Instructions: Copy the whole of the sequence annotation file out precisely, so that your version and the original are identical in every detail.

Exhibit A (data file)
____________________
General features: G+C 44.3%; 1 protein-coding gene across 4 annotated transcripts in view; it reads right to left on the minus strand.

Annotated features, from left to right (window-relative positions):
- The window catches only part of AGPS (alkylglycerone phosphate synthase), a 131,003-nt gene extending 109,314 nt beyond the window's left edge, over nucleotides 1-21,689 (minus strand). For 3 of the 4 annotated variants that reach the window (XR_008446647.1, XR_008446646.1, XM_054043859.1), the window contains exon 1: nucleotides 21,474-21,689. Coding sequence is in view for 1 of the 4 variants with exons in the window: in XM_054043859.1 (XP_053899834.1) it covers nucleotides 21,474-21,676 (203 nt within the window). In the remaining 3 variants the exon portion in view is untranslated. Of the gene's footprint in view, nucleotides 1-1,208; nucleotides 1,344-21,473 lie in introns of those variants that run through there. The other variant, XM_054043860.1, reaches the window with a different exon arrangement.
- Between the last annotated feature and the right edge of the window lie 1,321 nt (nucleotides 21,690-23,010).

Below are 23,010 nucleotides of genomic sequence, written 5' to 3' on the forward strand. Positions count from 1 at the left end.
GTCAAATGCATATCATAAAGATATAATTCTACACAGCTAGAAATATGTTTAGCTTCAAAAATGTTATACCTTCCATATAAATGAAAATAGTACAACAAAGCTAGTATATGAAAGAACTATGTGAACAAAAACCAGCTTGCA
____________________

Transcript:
General features: G+C 44.3%; 1 protein-coding gene across 4 annotated transcripts in view; it reads right to left on the minus strand.

Annotated features, from left to right (window-relative positions):
- The window catches only part of AGPS (alkylglycerone phosphate synthase), a 131,003-nt gene extending 109,314 nt beyond the window's left edge, over nucleotides 1-21,689 (minus strand). For 3 of the 4 annotated variants that reach the window (XR_008446647.1, XR_008446646.1, XM_054043859.1), the window contains exon 1: nucleotides 21,474-21,689. Coding sequence is in view for 1 of the 4 variants with exons in the window: in XM_054043859.1 (XP_053899834.1) it covers nucleotides 21,474-21,676 (203 nt within the window). In the remaining 3 variants the exon portion in view is untranslated. Of the gene's footprint in view, nucleotides 1-1,208; nucleotides 1,344-21,473 lie in introns of those variants that run through there. The other variant, XM_054043860.1, reaches the window with a different exon arrangement.
- Between the last annotated feature and the right edge of the window lie 1,321 nt (nucleotides 21,690-23,010).

Below are 23,010 nucleotides of genomic sequence, written 5' to 3' on the forward strand. Positions count from 1 at the left end.
GTCAAATGCATATCATAAAGATATAATTCTACACAGCTAGAAATATGTTTAGCTTCAAAAATGTTATACCTTCCATATAAATGAAAATAGTACAACAAAGCTAGTATATGAAAGAACTATGTGAACAAAAACCAGCTTGCA